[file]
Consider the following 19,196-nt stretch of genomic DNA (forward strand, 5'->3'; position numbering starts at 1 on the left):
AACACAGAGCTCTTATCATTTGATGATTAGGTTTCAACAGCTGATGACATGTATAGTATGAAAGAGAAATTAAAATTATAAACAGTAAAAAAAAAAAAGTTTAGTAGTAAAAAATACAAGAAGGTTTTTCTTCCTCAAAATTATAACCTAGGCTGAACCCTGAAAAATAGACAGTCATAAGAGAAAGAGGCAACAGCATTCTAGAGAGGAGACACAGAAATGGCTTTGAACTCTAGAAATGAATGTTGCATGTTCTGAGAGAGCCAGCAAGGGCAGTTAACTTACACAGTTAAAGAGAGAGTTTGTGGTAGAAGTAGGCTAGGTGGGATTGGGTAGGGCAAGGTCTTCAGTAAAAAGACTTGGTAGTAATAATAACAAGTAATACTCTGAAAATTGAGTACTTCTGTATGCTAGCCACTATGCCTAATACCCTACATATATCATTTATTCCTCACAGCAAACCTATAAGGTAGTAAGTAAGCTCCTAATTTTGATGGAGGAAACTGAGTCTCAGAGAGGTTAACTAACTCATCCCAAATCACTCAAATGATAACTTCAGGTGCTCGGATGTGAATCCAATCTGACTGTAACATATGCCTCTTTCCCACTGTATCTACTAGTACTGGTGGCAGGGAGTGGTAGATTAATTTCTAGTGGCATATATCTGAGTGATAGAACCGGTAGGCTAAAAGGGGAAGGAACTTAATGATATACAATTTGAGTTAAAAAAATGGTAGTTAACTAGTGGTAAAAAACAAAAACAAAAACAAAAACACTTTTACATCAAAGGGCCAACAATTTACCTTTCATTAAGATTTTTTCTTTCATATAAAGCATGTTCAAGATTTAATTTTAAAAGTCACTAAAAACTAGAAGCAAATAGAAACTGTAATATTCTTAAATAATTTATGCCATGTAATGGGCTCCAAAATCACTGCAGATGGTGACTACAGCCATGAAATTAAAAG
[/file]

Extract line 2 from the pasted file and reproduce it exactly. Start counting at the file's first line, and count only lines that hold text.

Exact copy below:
AACACAGAGCTCTTATCATTTGATGATTAGGTTTCAACAGCTGATGACATGTATAGTATGAAAGAGAAATTAAAATTATAAACAGTAAAAAAAAAAAAGTTTAGTAGTAAAAAATACAAGAAGGTTTTTCTTCCTCAAAATTATAACCTAGGCTGAACCCTGAAAAATAGACAGTCATAAGAGAAAGAGGCAACAGCATTCTAGAGAGGAGACACAGAAATGGCTTTGAACTCTAGAAATGAATGTTGCATGTTCTGAGAGAGCCAGCAAGGGCAGTTAACTTACACAGTTAAAGAGAGAGTTTGTGGTAGAAGTAGGCTAGGTGGGATTGGGTAGGGCAAGGTCTTCAGTAAAAAGACTTGGTAGTAATAATAACAAGTAATACTCTGAAAATTGAGTACTTCTGTATGCTAGCCACTATGCCTAATACCCTACATATATCATTTATTCCTCACAGCAAACCTATAAGGTAGTAAGTAAGCTCCTAATTTTGATGGAGGAAACTGAGTCTCAGAGAGGTTAACTAACTCATCCCAAATCACTCAAATGATAACTTCAGGTGCTCGGATGTGAATCCAATCTGACTGTAACATATGCCTCTTTCCCACTGTATCTACTAGTACTGGTGGCAGGGAGTGGTAGATTAATTTCTAGTGGCATATATCTGAGTGATAGAACCGGTAGGCTAAAAGGGGAAGGAACTTAATGATATACAATTTGAGTTAAAAAAATGGTAGTTAACTAGTGGTAAAAAACAAAAACAAAAACAAAAACACTTTTACATCAAAGGGCCAACAATTTACCTTTCATTAAGATTTTTTCTTTCATATAAAGCATGTTCAAGATTTAATTTTAAAAGTCACTAAAAACTAGAAGCAAATAGAAACTGTAATATTCTTAAATAATTTATGCCATGTAATGGGCTCCAAAATCACTGCAGATGGTGACTACAGCCATGAAATTAAAAG